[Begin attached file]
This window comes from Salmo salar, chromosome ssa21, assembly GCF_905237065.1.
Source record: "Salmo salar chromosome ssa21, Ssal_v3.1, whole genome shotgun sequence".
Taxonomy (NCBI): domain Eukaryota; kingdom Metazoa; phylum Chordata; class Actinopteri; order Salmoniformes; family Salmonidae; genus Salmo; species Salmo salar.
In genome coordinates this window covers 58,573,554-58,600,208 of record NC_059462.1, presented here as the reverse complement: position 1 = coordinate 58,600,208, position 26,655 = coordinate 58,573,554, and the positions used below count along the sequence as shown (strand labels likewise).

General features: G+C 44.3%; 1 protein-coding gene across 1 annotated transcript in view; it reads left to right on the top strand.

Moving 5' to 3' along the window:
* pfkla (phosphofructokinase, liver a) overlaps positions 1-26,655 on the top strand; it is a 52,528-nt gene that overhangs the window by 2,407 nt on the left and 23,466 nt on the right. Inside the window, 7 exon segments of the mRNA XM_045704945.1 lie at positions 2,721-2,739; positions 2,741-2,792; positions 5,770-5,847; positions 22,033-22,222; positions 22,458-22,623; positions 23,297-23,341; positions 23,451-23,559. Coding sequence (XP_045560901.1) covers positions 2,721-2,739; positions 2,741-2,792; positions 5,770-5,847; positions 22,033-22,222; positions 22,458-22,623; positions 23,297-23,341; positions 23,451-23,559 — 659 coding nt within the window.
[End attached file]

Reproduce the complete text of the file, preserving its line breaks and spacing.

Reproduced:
This window comes from Salmo salar, chromosome ssa21, assembly GCF_905237065.1.
Source record: "Salmo salar chromosome ssa21, Ssal_v3.1, whole genome shotgun sequence".
Taxonomy (NCBI): domain Eukaryota; kingdom Metazoa; phylum Chordata; class Actinopteri; order Salmoniformes; family Salmonidae; genus Salmo; species Salmo salar.
In genome coordinates this window covers 58,573,554-58,600,208 of record NC_059462.1, presented here as the reverse complement: position 1 = coordinate 58,600,208, position 26,655 = coordinate 58,573,554, and the positions used below count along the sequence as shown (strand labels likewise).

General features: G+C 44.3%; 1 protein-coding gene across 1 annotated transcript in view; it reads left to right on the top strand.

Moving 5' to 3' along the window:
* pfkla (phosphofructokinase, liver a) overlaps positions 1-26,655 on the top strand; it is a 52,528-nt gene that overhangs the window by 2,407 nt on the left and 23,466 nt on the right. Inside the window, 7 exon segments of the mRNA XM_045704945.1 lie at positions 2,721-2,739; positions 2,741-2,792; positions 5,770-5,847; positions 22,033-22,222; positions 22,458-22,623; positions 23,297-23,341; positions 23,451-23,559. Coding sequence (XP_045560901.1) covers positions 2,721-2,739; positions 2,741-2,792; positions 5,770-5,847; positions 22,033-22,222; positions 22,458-22,623; positions 23,297-23,341; positions 23,451-23,559 — 659 coding nt within the window.